In this episode of Coffee with Carl, attorney Carl Zoellner explains wholesaling in real estate and how you can incorporate wholesale trusts into your overall real estate investing game plan.

 

Updated August 7, 2020

If you invest in real estate, you should know about wholesale trusts. At some point, everyone who’s in real estate should become a wholesaler. Eventually, you’ll come across a deal that you can’t take down for whatever reason. That’s when you need to know about wholesaling real estate.

In a nutshell, wholesaling is buying and selling paper. It’s a creative real estate investing strategy in which you find deals and sell them to buyers. It’s important to note that wholesaling is active income, which means you’ll be hit with 15.3% self-employment taxes.

In wholesaling, you find a property and enter into contract without the intention of closing. Then, you take that property to an investor who does intend to close. For finding the property, you take an assignment fee.

Now, here’s where wholesale trusts come into play. Most, almost all, states restrict the assignment of a contract without the seller’s consent. This is important because, if you try to assign a contract that’s not reassignable, the seller could back out of the deal or renegotiate to cut you out. Thus, step one is looking at the contract to determine whether it allows for assignment. If it does, great! If not, you’ll need a wholesale trust.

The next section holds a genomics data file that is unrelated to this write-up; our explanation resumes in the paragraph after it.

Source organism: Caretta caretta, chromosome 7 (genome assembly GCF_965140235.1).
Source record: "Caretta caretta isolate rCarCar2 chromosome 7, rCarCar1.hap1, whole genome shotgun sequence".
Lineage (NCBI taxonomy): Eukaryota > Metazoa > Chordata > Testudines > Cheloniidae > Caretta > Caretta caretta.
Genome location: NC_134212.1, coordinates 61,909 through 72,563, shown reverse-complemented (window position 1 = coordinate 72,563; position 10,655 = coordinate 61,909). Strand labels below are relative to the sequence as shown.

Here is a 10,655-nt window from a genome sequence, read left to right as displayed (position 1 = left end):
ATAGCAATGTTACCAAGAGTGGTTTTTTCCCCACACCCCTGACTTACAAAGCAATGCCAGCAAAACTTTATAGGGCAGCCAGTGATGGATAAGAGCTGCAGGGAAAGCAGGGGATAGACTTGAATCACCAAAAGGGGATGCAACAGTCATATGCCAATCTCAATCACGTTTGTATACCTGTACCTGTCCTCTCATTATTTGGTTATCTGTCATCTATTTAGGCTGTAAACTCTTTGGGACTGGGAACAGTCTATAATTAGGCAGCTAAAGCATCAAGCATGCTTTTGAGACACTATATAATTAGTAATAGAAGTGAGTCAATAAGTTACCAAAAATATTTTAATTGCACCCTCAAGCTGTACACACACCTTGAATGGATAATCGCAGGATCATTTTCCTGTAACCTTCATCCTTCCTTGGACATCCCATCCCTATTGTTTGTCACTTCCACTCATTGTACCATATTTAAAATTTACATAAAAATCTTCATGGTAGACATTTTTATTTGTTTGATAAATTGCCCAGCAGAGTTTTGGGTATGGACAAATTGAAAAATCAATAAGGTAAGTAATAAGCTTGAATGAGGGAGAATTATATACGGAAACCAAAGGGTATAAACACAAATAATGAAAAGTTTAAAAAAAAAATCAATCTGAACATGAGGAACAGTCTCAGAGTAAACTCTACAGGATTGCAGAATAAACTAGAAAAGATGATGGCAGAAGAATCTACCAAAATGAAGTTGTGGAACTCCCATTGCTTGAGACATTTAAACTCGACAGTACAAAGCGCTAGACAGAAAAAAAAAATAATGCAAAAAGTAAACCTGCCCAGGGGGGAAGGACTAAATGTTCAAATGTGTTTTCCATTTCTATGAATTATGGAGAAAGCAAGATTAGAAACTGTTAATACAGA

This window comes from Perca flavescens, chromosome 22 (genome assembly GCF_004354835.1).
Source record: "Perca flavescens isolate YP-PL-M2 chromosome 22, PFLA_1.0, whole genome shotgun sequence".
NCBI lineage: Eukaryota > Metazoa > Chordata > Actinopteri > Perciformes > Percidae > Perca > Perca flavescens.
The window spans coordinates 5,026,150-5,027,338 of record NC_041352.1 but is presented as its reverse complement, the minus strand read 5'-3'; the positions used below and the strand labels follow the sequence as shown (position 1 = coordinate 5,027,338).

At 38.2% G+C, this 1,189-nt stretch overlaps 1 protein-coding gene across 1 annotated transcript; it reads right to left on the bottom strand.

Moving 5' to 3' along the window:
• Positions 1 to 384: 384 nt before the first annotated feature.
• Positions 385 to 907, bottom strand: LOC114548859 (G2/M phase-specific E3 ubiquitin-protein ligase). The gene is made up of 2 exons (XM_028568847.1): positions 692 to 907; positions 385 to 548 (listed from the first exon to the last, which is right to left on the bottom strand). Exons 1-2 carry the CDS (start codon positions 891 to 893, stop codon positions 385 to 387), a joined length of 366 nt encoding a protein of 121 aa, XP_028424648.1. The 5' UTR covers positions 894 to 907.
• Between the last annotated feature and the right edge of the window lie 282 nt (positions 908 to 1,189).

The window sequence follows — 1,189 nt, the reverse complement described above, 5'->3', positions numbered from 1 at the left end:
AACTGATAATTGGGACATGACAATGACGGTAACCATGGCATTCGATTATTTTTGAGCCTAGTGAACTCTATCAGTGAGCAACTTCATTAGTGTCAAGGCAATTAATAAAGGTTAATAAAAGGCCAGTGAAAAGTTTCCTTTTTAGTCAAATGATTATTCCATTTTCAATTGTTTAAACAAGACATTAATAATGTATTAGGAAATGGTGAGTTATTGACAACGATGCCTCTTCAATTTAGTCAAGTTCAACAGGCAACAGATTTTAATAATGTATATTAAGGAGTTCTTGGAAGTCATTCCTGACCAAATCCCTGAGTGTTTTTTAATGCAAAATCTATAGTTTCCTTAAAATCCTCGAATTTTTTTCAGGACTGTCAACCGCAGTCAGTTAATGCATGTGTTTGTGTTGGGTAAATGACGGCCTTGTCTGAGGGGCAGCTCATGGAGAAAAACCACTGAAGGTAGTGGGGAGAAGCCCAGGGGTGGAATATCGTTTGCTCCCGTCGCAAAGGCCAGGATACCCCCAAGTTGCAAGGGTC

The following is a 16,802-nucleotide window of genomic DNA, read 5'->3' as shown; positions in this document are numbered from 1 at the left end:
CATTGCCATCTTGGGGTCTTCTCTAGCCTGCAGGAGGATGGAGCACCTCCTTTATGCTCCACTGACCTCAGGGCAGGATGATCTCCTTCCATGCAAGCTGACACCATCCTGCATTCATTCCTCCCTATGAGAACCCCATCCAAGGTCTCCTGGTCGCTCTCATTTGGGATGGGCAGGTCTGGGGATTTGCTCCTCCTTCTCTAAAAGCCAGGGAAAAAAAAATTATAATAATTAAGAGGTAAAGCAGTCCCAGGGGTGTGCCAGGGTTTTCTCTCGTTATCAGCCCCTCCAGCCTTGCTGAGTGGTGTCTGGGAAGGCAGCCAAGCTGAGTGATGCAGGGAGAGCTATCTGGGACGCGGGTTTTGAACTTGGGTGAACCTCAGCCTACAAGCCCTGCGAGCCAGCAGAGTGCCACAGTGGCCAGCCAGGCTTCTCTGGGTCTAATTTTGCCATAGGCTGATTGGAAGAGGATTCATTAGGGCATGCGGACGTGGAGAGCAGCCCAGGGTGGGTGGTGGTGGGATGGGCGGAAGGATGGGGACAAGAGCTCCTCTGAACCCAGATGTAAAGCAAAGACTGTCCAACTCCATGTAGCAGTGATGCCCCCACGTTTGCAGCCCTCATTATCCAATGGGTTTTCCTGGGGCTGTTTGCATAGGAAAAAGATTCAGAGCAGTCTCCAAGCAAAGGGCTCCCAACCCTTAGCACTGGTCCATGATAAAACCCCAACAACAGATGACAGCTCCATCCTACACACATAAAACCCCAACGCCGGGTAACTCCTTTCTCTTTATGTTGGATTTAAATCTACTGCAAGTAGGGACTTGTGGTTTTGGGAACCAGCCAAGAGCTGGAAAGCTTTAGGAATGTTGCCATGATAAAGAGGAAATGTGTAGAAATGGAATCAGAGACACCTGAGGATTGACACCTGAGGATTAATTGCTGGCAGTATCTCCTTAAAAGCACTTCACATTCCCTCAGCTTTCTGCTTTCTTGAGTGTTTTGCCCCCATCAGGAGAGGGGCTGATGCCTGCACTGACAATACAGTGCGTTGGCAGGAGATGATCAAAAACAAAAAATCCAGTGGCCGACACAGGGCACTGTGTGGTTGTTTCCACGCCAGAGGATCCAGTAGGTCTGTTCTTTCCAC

Using Wholesale Trusts

When wholesaling real estate, first put the property under contract in the name of your trust. Then, find an end buyer. Next, sell the end buyer the beneficial interest in the wholesale trust. Finally, resign as trustee and appoint the end buyer as the new trustee of the wholesale trust.

From the seller’s point of view, a trustee of the trust enters into contract and someone who represents the trust closes on the deal. The seller does not see the change in parties or reassignment of beneficial interest. What the seller sees is that the party who enters into the contract is the same party who closes on the contract.

An important note: don’t call the trust a “wholesale trust.”

 

Watch as Carl covers wholesaling in real estate and how wholesale trusts can be a boon to your real estate strategy.

 

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Got an idea for a future Coffee with Carl? Send it to Carl at cwc@andersonadvisors.com.

 

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